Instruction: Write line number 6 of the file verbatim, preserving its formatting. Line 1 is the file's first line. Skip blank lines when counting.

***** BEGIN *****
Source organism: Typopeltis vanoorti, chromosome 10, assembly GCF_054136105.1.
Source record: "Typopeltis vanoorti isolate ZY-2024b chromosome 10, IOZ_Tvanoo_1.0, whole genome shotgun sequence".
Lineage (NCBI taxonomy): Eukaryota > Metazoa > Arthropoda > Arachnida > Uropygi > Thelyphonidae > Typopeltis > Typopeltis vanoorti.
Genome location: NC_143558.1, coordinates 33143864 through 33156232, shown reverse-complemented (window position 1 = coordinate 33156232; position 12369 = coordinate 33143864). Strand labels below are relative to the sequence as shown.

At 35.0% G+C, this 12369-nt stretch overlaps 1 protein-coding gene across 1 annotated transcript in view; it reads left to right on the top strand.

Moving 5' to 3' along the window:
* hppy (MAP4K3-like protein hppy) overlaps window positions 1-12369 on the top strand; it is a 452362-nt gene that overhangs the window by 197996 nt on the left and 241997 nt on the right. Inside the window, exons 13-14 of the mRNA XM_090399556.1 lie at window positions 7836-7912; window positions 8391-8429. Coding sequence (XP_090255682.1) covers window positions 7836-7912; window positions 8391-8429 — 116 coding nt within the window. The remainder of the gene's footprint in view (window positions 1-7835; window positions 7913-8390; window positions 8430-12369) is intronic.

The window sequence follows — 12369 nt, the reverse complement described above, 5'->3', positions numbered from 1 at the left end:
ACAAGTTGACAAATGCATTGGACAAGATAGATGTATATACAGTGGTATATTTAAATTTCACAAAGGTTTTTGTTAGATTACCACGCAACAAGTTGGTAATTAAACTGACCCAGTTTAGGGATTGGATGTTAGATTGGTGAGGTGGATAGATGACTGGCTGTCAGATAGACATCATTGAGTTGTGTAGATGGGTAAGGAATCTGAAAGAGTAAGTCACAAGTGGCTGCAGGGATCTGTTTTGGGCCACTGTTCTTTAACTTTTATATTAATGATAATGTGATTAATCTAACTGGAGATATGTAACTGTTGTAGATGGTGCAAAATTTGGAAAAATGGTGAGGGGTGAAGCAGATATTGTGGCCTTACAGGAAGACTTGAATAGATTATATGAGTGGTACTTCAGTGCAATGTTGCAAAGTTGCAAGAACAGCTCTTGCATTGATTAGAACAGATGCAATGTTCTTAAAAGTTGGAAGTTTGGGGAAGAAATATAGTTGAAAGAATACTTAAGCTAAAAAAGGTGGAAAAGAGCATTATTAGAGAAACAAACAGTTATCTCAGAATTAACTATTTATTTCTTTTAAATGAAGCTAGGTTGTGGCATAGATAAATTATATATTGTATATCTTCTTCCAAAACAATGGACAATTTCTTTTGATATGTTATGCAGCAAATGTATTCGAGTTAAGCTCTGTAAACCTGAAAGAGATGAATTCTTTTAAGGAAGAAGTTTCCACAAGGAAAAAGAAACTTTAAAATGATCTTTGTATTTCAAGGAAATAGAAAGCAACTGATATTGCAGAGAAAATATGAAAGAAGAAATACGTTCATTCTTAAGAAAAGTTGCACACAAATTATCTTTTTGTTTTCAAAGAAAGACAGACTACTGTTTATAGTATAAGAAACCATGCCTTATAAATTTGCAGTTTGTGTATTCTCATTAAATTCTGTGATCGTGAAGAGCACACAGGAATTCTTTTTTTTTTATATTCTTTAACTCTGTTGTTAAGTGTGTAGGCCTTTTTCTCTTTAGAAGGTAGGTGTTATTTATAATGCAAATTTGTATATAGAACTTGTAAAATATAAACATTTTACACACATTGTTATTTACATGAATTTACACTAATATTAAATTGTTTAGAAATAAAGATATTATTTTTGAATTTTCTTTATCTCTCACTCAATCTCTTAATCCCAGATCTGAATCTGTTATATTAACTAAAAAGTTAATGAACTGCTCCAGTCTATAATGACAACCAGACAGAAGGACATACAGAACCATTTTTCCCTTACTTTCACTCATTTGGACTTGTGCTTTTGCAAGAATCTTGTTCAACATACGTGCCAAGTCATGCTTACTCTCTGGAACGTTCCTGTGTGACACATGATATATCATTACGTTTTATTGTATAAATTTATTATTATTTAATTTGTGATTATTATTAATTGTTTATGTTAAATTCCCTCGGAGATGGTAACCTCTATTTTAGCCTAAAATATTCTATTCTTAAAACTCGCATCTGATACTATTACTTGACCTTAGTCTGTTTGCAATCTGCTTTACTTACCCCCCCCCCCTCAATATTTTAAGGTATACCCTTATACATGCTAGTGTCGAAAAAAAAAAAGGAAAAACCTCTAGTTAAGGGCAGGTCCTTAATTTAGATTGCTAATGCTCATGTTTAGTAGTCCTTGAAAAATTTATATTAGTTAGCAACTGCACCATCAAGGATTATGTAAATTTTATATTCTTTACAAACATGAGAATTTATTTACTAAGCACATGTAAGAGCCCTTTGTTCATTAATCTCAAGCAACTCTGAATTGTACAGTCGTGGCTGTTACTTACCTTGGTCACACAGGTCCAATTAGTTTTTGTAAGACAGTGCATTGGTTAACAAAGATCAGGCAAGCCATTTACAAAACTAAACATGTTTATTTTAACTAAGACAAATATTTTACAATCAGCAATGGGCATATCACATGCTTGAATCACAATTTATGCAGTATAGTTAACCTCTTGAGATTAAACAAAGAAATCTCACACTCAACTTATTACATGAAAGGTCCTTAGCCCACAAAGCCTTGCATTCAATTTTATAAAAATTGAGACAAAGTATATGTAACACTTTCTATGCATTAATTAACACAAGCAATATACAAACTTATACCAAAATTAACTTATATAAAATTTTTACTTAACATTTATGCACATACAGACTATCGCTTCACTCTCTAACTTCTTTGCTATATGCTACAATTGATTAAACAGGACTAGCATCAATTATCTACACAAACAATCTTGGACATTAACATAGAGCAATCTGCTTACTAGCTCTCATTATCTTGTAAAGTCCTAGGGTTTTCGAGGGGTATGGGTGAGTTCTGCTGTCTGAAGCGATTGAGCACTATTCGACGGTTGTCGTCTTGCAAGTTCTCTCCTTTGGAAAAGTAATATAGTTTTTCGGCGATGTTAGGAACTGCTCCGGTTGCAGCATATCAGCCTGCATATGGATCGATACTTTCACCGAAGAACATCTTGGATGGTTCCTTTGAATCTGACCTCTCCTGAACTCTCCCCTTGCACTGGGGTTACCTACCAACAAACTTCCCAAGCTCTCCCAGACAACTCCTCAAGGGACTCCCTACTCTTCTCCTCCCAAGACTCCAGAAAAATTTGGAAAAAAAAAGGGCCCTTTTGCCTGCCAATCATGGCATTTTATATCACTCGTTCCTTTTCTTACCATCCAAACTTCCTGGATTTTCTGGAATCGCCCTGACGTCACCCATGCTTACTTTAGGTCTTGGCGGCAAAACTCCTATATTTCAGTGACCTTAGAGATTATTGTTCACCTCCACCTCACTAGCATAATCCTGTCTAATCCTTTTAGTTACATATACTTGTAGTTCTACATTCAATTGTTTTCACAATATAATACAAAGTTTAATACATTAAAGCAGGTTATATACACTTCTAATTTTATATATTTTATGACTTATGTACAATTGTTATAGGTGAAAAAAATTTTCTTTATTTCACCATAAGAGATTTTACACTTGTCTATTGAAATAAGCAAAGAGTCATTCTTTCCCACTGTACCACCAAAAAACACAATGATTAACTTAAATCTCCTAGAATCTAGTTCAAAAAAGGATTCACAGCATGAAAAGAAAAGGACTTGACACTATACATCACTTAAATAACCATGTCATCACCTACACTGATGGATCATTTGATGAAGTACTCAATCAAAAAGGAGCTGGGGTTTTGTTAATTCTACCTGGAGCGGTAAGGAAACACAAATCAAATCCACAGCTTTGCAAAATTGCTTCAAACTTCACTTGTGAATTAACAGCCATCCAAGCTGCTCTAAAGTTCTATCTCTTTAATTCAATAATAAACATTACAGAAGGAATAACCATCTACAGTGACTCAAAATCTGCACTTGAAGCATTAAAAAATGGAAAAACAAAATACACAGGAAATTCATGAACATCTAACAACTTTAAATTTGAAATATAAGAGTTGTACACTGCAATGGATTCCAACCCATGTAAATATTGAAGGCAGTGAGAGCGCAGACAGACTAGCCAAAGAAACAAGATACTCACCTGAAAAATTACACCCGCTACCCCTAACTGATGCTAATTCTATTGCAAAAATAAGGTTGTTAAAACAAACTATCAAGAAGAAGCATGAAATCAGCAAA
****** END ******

Moving 5' to 3' along the window: